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The story of the then “Boys Town”, now “Girls and Boys Town” since 2004, is one of the most heart-warming tales of human endeavour of the 20th century. The Girls and Boys Town journey has been a tale of everyday life in most societies of the world – the tragedy of fear, loss, despair, abuse, neglect and the triumph of faith, courage and hope that changes the way we care for children. Its legacy is about fulfilling dreams and bettering lives. In 1958, Magaliesburg saw the first Boys Town residential home established – borne out of the compassion, altruism and social consciousness of its founders, initially providing a home for nine youngsters from a local children’s home who had been destined for a so-called trade school. These boys were soon joined by 17 others from children’s homes throughout the country and, since then, the organisation has continued to expand exponentially over the next 50 years – including focusing on work with girls.

PHOTO GALLERY

The first 'family' at Magaliesburg

Off we go!


1958 The first Boys Town opens at Magaliesburg. The facility opened in a vacant mission school run by Dominican Sisters.

1968 First Liaison office launched in Johannesburg. Represents a new approach to financial
sustainability and sets the Boys Town’s fundraising approach apart from other charities.

1970 Camp Caroline holiday camp established at Munster, on the south coast of KwaZulu-Natal, for youth unable to go home for the holidays.

1974 First Boys Town Family Home opens in Rondebosch, Cape Town. (More Family Homes
opened throughout the country during the late 70s and 80s.)

1975 Boys Town Magaliesburg burnt down by an old boy who was later institutionalised.

1978 Boys Town Genazzano-Tongaat opened in KwaZulu-Natal.

1979 Boys Town Duin-en-Dal (Crossroads, Cape) established. Relocated in 1986 due to unrest.

1988 Boys Town merges with PROSCESS – an organisation that caters for street children – and assumes responsibility for two facilities that provide care for 50 homeless children.

1989 Boys Town Macassar, Cape – formerly Duin-en-Dal – opens.

1992 PROSCESS boys move to new premises in the old Chamber of Mines Training College in
Randfontein. Property bought in 1994 and renamed Boys Town Kagiso.

1993 Old boy Joe Araujo appointed as Executive Director serving until his retirement in September 2007.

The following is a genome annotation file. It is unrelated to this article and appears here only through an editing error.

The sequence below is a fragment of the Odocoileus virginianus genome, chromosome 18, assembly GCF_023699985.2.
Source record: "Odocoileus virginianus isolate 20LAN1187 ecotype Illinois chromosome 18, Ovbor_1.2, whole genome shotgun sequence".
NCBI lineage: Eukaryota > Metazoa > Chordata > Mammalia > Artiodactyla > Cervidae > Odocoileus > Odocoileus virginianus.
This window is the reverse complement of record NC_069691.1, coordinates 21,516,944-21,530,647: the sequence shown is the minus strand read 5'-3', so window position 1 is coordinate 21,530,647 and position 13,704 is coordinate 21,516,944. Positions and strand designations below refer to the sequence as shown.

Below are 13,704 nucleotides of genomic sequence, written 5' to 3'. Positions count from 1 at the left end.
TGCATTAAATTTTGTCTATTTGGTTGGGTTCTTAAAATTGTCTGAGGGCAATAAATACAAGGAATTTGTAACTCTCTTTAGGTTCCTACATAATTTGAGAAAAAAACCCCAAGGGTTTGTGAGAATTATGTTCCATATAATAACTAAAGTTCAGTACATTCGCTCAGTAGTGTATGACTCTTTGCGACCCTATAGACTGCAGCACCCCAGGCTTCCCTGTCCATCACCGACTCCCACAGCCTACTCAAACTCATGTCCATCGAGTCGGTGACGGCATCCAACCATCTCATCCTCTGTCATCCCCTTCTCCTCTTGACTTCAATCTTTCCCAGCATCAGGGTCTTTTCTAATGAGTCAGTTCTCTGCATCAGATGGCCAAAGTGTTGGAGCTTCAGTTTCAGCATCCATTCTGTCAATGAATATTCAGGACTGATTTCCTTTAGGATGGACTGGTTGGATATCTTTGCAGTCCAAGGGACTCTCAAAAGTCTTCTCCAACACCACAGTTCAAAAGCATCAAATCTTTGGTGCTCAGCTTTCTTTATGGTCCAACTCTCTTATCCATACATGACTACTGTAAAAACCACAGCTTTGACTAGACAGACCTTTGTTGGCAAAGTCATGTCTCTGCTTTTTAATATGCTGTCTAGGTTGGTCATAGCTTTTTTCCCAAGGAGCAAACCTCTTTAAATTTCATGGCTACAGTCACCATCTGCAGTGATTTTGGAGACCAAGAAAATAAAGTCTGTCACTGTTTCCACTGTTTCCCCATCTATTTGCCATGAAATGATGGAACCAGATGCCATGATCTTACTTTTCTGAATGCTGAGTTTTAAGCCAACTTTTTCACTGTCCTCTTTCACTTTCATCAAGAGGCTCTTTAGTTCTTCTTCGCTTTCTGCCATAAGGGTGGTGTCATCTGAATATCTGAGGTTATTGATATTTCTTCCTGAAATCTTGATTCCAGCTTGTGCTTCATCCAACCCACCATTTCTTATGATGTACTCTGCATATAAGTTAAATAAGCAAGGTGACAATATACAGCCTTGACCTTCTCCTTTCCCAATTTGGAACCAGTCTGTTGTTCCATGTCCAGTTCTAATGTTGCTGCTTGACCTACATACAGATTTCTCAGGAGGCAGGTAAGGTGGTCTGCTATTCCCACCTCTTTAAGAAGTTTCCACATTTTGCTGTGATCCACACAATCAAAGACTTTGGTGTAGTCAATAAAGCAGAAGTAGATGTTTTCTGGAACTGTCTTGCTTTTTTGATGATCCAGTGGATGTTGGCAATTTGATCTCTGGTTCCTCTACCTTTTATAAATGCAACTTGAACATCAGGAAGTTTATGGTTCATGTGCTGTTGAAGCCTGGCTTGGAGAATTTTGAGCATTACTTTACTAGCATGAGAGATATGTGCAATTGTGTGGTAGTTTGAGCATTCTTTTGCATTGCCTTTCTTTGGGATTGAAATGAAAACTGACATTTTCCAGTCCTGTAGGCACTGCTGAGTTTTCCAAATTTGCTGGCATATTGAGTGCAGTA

1996 Trainers from Boys Town Nebraska, USA visit to train and introduce the Family Teaching programme to staff. This becomes a nationally standardised child-care practice model for all Family Homes.

1999 Boys Town Kagiso opens. Our National Hotline
service is launched.

2001 First Training and Resource Centre established in Cape Town. Extensive staff training occurs and training programmes are marketed. Boys Town USA trainers visit to train our staff in the multi-faceted Education Model. Boys Town South Africa becomes the first certified and accredited site able to implement the Family Home Model of care outside of the USA.

2002 Received Site Certification and international recognition from Girls and Boys Town USA for the first time.

2003 Demand for training on a national level leads to the opening of a second Training and Resource centre in Gauteng.

2004 Name changes to Girls and Boys Town South Africa.

2005 First girls are admitted to our Alpha Family Home in Claremont, Cape Town. Wider services to girls (and boys) continue via our community outreach programmes, training centres and National Hotline.

2006 A chemical dependency programme is introduced.

2007 Lee Loynes appointed Chief Executive Officer – the first woman to lead the organisation. Lee was formerly Director: Youth Services and has served Girls and Boys Town for 14 years.

2008 Girls and Boys Town turns 50! and now offers youth, families and all those who impact on their lives, services from four divisions: Residential Services Division, Training and Education Services Division, Family Services Division and Quality Assurance and Research Division.

 

 

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